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What am I talking about? 

How, when and where to use a decanter, is the subject of this blog.

I am often asked if it is important to use a decanter, how to use a decanter, how to choose a decanter and options for decanters. I will attempt to answer these questions about decanters in this blog.

 

If you don’t understand the use of a decanter you may think that it is a pretty item to add to your wedding or gift registry. You may think a decanter is a nice way to decorate your wall unit shelf or your dining room table.  Actually, a decanter is a very useful tool to have on hand if you ever drink wine!

The first question is why is it important to use a decanter!   A decanter is a glass vessel that holds at least one full bottle of wine.  You use a decanter to give the wine some oxygen and let it breath before you pour it in your wine glass.  It is important to let the wine breath because it will give it the time to bring all the elements of the wine together and give you a better tasting glass of wine.  I always use the analogy that after being in a bottle for a few years, would you not want to stretch your legs?  To let wine, stretch out and relax in a bigger vessel to bring all the great qualities of the wine together.  Oxygen allows the wine to breath and brings the wine to life, and a decanter allows this to happen.

Are all decanters made of glass?  It is best to use a glass decanter because when decanters are made from other materials, decanters could affect the taste of the wine.  We always try to keep the wine away from any metals for that reason.  They also allow you to see the colour of the wine which can be an indication of the age of the wine, but that’s another blog topic!

The next question is how to use a decanter!  Different wines will benefit from being in a decanter for different periods of time.  Some wines can use hours in a decanter to really get the full benefits and some wines can benefit from being in the decanter for 20 minutes. How do you know how long to leave your wine in the decanter?  You can ask the wine merchant or the person who sold you the wine, you can ask someone who has used a decanter in the past and you can always Google it!  Wine Folly is always a good source of information.  Here is what they have to say.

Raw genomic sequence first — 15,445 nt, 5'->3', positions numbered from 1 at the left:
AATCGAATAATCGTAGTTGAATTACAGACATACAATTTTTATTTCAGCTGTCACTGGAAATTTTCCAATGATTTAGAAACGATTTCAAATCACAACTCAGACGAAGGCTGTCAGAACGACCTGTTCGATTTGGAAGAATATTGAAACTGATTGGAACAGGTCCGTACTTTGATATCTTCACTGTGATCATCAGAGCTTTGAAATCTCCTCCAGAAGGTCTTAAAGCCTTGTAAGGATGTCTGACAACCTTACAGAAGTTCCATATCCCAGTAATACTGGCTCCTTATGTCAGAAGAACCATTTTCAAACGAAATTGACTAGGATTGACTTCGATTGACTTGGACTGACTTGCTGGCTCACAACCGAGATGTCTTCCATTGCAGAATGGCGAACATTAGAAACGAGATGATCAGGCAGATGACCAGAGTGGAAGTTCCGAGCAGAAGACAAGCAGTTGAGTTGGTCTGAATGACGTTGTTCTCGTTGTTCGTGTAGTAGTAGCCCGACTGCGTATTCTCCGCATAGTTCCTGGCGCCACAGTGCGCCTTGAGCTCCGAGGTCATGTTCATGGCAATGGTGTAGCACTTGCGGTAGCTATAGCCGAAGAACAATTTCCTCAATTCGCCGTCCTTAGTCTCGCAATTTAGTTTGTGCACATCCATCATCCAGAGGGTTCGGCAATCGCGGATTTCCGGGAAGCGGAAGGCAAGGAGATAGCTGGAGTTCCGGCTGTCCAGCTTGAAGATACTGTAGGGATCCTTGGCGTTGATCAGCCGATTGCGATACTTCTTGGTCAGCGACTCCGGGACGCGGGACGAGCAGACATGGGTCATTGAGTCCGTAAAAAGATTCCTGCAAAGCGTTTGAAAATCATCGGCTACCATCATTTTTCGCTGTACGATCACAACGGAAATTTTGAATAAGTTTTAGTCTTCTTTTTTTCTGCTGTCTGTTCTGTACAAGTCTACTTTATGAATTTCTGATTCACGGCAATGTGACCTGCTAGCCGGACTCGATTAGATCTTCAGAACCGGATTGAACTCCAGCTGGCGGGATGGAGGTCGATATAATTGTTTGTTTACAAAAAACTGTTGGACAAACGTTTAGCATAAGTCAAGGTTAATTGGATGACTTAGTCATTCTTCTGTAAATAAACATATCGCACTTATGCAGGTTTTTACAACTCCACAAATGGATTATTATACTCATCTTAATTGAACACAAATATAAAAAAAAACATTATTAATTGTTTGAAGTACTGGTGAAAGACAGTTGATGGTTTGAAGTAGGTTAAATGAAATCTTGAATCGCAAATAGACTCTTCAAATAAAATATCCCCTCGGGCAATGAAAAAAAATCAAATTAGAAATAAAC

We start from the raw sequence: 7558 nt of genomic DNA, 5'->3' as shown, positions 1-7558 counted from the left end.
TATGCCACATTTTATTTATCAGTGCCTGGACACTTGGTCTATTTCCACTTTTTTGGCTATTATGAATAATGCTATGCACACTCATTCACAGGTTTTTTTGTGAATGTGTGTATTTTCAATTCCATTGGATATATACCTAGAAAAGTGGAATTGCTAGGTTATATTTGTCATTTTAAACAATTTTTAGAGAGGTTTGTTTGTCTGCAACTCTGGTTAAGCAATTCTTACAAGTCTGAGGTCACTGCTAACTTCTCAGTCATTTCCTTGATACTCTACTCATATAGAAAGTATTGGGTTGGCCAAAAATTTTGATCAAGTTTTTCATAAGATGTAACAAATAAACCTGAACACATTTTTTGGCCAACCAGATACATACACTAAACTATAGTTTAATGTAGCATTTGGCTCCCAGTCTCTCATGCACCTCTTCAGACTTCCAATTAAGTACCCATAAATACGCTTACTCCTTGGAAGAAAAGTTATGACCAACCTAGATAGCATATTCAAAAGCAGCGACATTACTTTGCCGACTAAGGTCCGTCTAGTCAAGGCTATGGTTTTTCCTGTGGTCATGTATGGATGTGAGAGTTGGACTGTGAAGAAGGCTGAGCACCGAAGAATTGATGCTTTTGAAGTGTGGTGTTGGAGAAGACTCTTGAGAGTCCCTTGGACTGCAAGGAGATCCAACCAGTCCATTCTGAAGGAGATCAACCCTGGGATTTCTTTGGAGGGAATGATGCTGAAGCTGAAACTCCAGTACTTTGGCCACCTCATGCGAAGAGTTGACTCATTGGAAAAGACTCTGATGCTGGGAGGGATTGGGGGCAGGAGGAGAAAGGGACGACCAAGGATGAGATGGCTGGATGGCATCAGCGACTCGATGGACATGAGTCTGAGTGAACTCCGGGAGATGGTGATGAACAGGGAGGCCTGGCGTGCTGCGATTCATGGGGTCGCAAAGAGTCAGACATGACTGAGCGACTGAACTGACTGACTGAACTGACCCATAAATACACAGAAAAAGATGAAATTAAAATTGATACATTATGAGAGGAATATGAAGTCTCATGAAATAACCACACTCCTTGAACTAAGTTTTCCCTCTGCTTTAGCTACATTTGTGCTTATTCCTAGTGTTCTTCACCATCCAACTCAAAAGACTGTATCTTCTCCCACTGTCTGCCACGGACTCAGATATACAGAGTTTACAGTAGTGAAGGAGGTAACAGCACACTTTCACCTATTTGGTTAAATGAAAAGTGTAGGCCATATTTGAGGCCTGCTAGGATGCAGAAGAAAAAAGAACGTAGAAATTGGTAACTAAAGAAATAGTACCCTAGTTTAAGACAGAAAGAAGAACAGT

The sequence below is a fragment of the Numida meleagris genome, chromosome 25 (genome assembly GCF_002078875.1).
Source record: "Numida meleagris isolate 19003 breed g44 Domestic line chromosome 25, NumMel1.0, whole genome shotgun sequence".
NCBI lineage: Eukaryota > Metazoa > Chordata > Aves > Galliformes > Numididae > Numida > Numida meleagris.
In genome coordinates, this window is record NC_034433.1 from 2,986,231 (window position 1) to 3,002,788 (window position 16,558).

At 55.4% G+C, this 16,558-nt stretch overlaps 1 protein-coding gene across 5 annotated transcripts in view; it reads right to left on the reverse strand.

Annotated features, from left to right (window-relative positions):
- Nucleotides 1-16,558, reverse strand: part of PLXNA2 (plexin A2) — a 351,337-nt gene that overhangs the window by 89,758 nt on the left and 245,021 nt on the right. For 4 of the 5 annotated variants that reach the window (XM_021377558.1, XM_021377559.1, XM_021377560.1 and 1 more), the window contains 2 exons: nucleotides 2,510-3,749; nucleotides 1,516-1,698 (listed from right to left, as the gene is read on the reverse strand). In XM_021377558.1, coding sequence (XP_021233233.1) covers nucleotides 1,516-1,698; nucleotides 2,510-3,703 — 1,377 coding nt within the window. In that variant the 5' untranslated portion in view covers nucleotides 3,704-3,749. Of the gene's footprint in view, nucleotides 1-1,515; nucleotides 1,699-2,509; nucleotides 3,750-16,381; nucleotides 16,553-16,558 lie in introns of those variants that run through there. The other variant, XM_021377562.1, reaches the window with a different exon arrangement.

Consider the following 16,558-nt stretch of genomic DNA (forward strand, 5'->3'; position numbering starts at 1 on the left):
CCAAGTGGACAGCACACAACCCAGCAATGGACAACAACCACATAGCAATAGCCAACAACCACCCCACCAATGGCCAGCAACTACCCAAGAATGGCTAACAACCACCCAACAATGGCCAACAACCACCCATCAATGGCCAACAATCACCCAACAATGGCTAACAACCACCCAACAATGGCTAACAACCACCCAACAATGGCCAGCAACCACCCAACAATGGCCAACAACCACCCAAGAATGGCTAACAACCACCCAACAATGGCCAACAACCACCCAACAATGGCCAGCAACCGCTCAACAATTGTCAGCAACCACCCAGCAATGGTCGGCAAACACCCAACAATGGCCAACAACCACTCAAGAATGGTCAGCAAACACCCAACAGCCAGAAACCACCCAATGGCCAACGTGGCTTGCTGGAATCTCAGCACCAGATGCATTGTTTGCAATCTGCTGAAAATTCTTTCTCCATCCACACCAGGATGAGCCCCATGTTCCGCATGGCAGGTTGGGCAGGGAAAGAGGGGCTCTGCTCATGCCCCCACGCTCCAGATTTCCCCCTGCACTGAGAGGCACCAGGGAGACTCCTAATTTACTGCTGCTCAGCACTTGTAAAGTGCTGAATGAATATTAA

Most of us drink red wines in the 2–10-year mark, so the following advice is tailored to regular drinking habits.

Red Wines

  • Zinfandel:30 minutes
  • Pinot Noir:30 minutes (e.g. red Bourgogne)
  • Malbec:1 hour
  • Grenache/Garnacha Blend:1 hour (e.g. Côtes du Rhône, Priorat, GSM)
  • Cabernet Sauvignon or Merlot:2 hours (e.g. Bordeaux)
  • Petite Sirah:2 hours
  • Tempranillo:2 hours (e.g. Rioja, Ribera del Deuro)
  • Sangiovese:2 hours (e.g. Brunello di Montalcino, Chianti)
  • Vintage Port & Madeira:2 hours
  • Mourvèdre/Monastrell2–3 hours (e.g. Bandol)
  • Dão and Douro Reds:2–3 hours
  • Syrah/Shiraz:2–3 hours
  • Nebbiolo3+ hours (e.g. Barolo, Barbaresco)

White Wines

Most white wines don’t need to be decanted, in fact, if the wine is highly aromatic decanting may hurt. Occasionally, however, white wines taste funky–like steamed mushrooms– and decanting will fix this! This flavor is common in full-bodied white wines from cooler climates like a white Bourgogne (e.g. Chardonnay). Decant for about 30 minutes.

(please make sure the credit goes to Wine Folly, May 21, 2018 for this part of the blog)

Now the third question, how to choose a decanter.  One part of me wants to say get the decanter that you like the best, and the prettiest one but that is not a practical answer.

For me, the important part of choosing a decanter is how it feels in my hand when I am pouring wine.  I want to make sure I don’t have to do gymnastics to get the bottom of the decanter emptied in the wine glass and I want to make sure I can get a good grip on the decanter to avoid any spills or accidents.  If you are buying only one decanter, one with a wider base is preferable.  This will allow more wine to be exposed to oxygen and this will benefit the wine the most.

If you want to buy a decanter as a gift or to complete your collection, there are different types of decanters for the different types of wines.  Chose a decanter to go with the type of wine you enjoy the most.

The last question is about options to decanters. You may not have the space to store a decanter in your kitchen or your home. You may want a decanter for your travels, or you may want to decant one glass of wine at a time.  What to do in these instances?

Wine Event1

There is the Venturi which will decant one glass of wine at a time and other aerators that will do the same.  The Venturi seems to be so popular because it comes with its own stand and it collects any drips that may occur.

The other item that does a great job of decanting a wine is the Sensis glass.  Made in Germany, this line of stemware is an aerator in itself.  We don’t know the chemistry behind it, as the product has not been patented, but from personal experience, it works beautifully.

I often will give an experience to my guests and clients with these glasses.

I pour the wine, in front of my guests, in 2 different glasses that are the exact same shape and I ask them to leave the wine glasses on the table for about 15 minutes.

When the time is up, I ask them to taste the wine from both glasses.  The difference between the two glasses is always remarkable.  Are you interested in trying this experience?  Contact us at www.sommevents.com to book an in-home wine tasting and one of our associates will be happy to share this experience with you and your friends.

Wine Event Mississauga

Happy tastings!

Credit for the pictures: 

The picures of the decanter and the lineup of glasses are from Cuisivin

The picture of the Venturi is from Venturi

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